“This standard forces students to develop grit, resilience and perseverance. Progress does not always come easily or immediately.” Mrs Helaina Coote – English Teacher

In previous years many students were attempting to use Photoshop to complete this task, but were becoming bogged down in the detail of the product, with staff frustrated that they did not necessarily have the skills to assist. This year, the decision was made to directly teach students how to use the tool, and support them during class time to use it effectively.

Prior to beginning the task students were introduced to GIMP and instructed on how to use the basic functionality of it. An important part of this was giving students time to experiment with some of the more fundamental functionality of the product such as overlaying images, changing block colours and cropping images.static2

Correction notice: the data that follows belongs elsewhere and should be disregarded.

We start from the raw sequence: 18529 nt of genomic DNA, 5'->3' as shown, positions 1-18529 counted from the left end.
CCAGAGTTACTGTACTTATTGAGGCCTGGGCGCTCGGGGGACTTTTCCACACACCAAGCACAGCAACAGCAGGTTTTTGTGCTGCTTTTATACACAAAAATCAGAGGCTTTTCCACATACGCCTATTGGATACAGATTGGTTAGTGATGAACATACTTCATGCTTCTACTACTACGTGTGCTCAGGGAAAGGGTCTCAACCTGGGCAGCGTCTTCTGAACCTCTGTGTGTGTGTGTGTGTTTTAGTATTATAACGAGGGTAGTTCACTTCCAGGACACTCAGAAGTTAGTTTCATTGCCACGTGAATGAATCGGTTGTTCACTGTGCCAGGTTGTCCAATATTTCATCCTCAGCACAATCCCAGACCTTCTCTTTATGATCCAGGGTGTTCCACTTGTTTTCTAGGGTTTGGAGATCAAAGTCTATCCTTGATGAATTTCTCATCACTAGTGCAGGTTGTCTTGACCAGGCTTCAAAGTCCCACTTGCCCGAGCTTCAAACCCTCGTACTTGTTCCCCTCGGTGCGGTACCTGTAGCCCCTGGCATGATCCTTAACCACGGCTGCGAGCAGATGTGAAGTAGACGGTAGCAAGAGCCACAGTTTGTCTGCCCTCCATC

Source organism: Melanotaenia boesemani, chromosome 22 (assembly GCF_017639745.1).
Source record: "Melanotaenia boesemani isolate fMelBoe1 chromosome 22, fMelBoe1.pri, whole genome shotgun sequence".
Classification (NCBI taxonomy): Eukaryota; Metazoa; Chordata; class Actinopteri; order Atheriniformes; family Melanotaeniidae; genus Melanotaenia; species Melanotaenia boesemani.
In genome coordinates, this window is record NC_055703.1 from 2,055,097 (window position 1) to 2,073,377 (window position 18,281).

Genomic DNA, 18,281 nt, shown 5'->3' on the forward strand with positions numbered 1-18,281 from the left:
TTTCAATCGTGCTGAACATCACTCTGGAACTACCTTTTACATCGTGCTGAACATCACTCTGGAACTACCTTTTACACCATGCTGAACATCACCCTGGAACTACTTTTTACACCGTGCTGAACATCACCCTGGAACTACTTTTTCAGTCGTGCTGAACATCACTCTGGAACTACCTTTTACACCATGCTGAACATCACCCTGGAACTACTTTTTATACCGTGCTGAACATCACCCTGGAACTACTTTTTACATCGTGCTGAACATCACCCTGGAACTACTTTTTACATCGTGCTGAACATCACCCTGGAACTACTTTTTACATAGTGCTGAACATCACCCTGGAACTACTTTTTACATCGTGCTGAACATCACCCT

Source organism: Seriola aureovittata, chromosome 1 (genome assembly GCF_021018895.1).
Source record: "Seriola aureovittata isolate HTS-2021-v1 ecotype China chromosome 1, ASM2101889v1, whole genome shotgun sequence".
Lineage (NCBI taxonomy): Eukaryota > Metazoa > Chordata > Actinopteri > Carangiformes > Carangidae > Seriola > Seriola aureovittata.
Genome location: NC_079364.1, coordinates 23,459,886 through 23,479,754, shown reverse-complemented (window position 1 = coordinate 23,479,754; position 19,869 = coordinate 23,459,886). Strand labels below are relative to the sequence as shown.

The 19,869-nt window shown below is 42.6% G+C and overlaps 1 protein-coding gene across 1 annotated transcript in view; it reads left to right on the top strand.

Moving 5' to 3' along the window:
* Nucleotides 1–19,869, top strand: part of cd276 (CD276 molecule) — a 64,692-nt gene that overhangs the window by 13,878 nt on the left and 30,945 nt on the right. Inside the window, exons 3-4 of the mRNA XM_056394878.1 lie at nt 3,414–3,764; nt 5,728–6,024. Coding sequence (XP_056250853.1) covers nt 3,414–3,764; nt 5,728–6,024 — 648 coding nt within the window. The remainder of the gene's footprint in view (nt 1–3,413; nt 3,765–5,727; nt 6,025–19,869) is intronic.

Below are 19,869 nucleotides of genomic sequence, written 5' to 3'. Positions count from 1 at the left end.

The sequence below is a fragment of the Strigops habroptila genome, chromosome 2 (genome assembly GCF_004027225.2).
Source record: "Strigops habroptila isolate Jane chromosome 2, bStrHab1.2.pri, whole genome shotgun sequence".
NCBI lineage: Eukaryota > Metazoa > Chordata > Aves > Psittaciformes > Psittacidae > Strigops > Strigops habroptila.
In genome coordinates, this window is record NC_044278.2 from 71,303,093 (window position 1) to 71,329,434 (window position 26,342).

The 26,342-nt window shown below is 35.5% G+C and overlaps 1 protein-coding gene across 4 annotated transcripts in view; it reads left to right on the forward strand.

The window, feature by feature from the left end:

Having had an introduction students were then in a position to begin work on their production. What was particularly important here was that students, who may have no experience in digital manipulation, felt supported. I predominantly spent time in two classes; taught my Ms Helaina Coote, and Ms Phoebe Wright.

Once the students had created a number of different images most of them chose to import them into PowerPoint so that they could add music and animations to ensure that they met the requirements of the assessment task.

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For me personally what was particularly interesting was seeing the skill progression and increases in confidence that all students showed. It was also great to see the upskilling of staff as they learnt next to their students. This was echoed by both teachers involved:

“Teacher shows students willingness to learn. It is good for students to see that help is accepted. Students are supported to learn the tool.”

 

Future Challenges